#VOA. | Return or stay, the difficult choice of Ivorian refugees in Togo

A student in Abidjan, Jiher Gnangbé, fled his country in May 2011, which had just emerged from a violent post-election crisis to take refuge in Togo where he put down his suitcases like seven thousand other Ivorians at the Avépozo camp, in the suburbs of Lomé.

Eleven years later, 6,000 of them have returned to Côte d’Ivoire, where a lasting peace has settled. But for Jiher Gnanbé, a former supporter of Laurent Gbagbo, there is no question of returning. He wants to stay in Togo, even if in a few days, on June 30, he will lose his refugee status.

The United Nations Refugee Agency (UNHCR), estimates that Côte d’Ivoire has “turn the page” of this crisis and decided to lift the status of refugees for tens of thousands of Ivorians still living in neighboring countries, mainly in Ghana, Liberia, Benin and Togo.

Jiher Gnangbé is not of this opinion. “I don’t want to go back to Abidjan, because I’m still afraid of being arrested”says this former criminology student who, during the 2010 presidential election, was responsible for mobilizing young people in a district of the city for the victory of Laurent Gbagbo.

At the end of 2010, Laurent Gbagbo had challenged the results of the presidential election giving his opponent Alassane Ouattara the winner, which had provoked a violent crisis causing some 3,000 deaths.

“I fled the country because I was wanted by law enforcement. My father, a soldier, was killed in demonstrations”, says the refugee whose face darkens. The dozen refugees interviewed by AFP in this camp were, at the time of the crisis, supporters of Laurent Gbagbo who had fled Côte d’Ivoire after the arrest of the former president in April 2011.

Despite national reconciliation and the return to Côte d’Ivoire of Mr. Gbagbo, acquitted by the International Criminal Court (ICC) which was prosecuting him for crimes against humanity, Jiher Gnanbé “prefer to stay in Lomé”. During this decade, he established in Lomé a small business of attiéké, the semolina of Ivorian cassava which his West African neighbors love.

Repatriation option

Like him, nearly 200 of them in the Avépozo camp received a passport from the Ivorian authorities on June 16, which will allow them to stay in Togo after their refugee card expires. As nationals of a country of the Economic Community of West African States (ECOWAS), Ivorians do not necessarily need a residence permit to live in Togo. An Ivorian passport allows them to move freely.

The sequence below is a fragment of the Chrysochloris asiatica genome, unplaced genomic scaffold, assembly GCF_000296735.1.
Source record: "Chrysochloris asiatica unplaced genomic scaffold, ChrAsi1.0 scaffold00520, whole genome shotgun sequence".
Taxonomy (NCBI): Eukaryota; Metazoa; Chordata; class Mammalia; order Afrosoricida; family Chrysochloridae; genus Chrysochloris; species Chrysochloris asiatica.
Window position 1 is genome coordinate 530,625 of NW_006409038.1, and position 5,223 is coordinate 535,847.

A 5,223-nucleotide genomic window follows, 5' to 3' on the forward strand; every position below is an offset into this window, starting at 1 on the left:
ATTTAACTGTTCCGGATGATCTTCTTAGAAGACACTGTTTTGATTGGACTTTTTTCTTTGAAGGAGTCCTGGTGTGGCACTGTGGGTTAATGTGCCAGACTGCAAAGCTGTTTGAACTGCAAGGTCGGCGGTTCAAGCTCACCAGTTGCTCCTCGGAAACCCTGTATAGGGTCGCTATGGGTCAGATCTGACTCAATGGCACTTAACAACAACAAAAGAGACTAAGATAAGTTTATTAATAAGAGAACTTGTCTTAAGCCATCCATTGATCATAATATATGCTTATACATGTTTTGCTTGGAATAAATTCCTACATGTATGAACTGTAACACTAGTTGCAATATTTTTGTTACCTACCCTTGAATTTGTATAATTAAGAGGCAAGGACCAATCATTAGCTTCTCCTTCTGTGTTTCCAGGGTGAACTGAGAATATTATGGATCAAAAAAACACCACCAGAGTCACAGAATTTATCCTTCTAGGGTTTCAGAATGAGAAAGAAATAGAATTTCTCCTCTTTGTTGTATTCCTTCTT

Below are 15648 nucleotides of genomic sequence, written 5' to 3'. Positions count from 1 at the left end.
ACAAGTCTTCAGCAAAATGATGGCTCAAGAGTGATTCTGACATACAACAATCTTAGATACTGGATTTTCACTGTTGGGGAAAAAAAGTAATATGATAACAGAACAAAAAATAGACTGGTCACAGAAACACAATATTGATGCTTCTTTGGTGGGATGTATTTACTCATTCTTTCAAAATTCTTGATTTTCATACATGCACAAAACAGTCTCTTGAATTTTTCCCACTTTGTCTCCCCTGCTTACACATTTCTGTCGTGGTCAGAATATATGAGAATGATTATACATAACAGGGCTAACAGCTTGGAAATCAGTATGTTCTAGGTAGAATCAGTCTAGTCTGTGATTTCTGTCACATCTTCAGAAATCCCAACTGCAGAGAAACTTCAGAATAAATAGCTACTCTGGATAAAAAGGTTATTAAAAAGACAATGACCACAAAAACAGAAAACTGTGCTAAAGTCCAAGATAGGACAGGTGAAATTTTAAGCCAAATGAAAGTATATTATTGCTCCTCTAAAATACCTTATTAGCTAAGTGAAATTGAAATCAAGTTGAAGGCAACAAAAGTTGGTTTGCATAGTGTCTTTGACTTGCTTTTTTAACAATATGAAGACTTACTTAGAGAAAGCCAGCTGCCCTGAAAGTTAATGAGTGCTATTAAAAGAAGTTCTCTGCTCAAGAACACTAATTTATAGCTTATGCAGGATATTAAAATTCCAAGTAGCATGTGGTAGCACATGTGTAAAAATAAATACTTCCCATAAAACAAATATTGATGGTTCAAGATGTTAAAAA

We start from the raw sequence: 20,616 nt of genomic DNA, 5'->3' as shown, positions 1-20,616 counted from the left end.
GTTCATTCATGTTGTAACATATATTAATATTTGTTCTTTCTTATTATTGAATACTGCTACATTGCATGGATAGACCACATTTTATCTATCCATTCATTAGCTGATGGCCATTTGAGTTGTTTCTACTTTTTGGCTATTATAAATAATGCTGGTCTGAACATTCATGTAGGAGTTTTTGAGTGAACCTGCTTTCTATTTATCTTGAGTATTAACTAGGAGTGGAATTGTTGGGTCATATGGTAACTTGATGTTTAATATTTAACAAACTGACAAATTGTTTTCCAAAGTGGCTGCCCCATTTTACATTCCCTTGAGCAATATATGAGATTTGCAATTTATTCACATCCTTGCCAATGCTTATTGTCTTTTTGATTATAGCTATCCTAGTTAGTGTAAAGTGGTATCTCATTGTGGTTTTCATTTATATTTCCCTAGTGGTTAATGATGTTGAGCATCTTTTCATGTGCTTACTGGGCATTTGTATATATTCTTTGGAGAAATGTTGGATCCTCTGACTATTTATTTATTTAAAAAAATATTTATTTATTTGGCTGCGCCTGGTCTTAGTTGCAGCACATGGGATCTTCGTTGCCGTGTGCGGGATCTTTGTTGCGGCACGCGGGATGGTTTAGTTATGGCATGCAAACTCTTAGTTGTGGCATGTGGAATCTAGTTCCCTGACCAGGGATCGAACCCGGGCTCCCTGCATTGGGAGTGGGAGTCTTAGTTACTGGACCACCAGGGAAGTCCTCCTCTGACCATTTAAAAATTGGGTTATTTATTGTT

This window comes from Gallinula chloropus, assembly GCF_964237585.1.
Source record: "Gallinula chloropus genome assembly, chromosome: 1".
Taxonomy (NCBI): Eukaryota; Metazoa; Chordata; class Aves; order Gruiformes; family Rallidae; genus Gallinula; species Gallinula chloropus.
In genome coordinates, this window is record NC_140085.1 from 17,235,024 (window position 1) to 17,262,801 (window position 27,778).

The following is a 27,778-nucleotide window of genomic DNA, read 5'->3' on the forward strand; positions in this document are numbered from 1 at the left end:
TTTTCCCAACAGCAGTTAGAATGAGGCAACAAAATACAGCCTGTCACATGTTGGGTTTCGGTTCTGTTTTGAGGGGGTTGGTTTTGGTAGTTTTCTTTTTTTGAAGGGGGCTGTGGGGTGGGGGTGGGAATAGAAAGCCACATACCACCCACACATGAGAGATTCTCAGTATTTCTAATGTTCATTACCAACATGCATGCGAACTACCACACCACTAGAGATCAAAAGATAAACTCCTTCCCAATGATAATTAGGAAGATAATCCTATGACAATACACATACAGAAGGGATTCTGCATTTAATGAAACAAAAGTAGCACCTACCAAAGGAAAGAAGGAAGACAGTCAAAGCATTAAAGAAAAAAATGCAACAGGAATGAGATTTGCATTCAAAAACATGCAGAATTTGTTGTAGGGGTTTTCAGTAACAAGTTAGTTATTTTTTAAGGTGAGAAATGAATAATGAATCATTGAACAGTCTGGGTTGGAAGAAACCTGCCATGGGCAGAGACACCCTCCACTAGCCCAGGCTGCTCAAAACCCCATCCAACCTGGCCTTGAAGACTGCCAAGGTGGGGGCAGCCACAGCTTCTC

Denise Koffi, 43, has lived in the Avépozo camp since May 24, 2011 and she has also decided to stay: “I lived through two crises, in 2002 and 2011 and nothing proves that there will not be another crisis”she says. “I’m still traumatized”loose this mother of three children.

In total, “Togo hosted 7,000 Ivorian refugees in 2011. In our databases at the beginning of 2022, there were still around 1,000 Ivorian refugees, including 800 in the Avépozo camp”, underlines the head of the UNHCR office in Togo, Monique Atayi. Two solutions exist after the lifting of their status: “voluntary repatriation and local integration”she adds.

After more than eleven years in Togo, Sylvie Gnayoro, 42, has chosen to be repatriated. “The Ivorian authorities have reassured us”, says this former militant of Mr. Gbagbo’s party, whose shop in Abidjan had been burned down and her life threatened by young people from her neighborhood. She says she is relieved to leave the camp: “It was really hard. The houses are dilapidated, the UNHCR hasn’t provided us with assistance since 2013 and everyone manages”she says.

Initially composed of tents made with tarpaulins, the Avépozo camp – located by the sea – has since 2013 included more than 300 small wooden cabins with sheet metal roofs, most of them in an advanced state of disrepair. No infirmary, the premises having been set on fire in 2013 by the refugees themselves, during a demonstration to demand an improvement in their living conditions.

Nine years later, the situation has not improved. So half of the refugees still present chose the repatriation option. Many people refer to the lack of opportunities in Togo, one of the poorest countries in the world, faced with the strong dynamism of the Ivorian economy, whose growth rate exceeds 6% in 2021.

Source: VOA-AFP.

About VOA News

VOA - VOICE OF AMERICA: is a U.S. multimedia agency which serves as the United States government institution for non-military, external broadcasting. It is the largest U.S. international broadcaster. VOA produces digital, TV, and radio content in 47 languages which it distributes to affiliate stations around the globe.

Check Also

#PoliticoCD. | DRC: Félix Tshisekedi invites his Government to focus more efforts on improving the social welfare of the population

The President of the Republic, Félix Tshisekedi invited, during the Council of Ministers on Friday …

#VOA. | the army of Faso accused of having killed more than 40 civilians

Two human rights organizations denounced the “summary and extrajudicial executions” of “more than 40″ people” …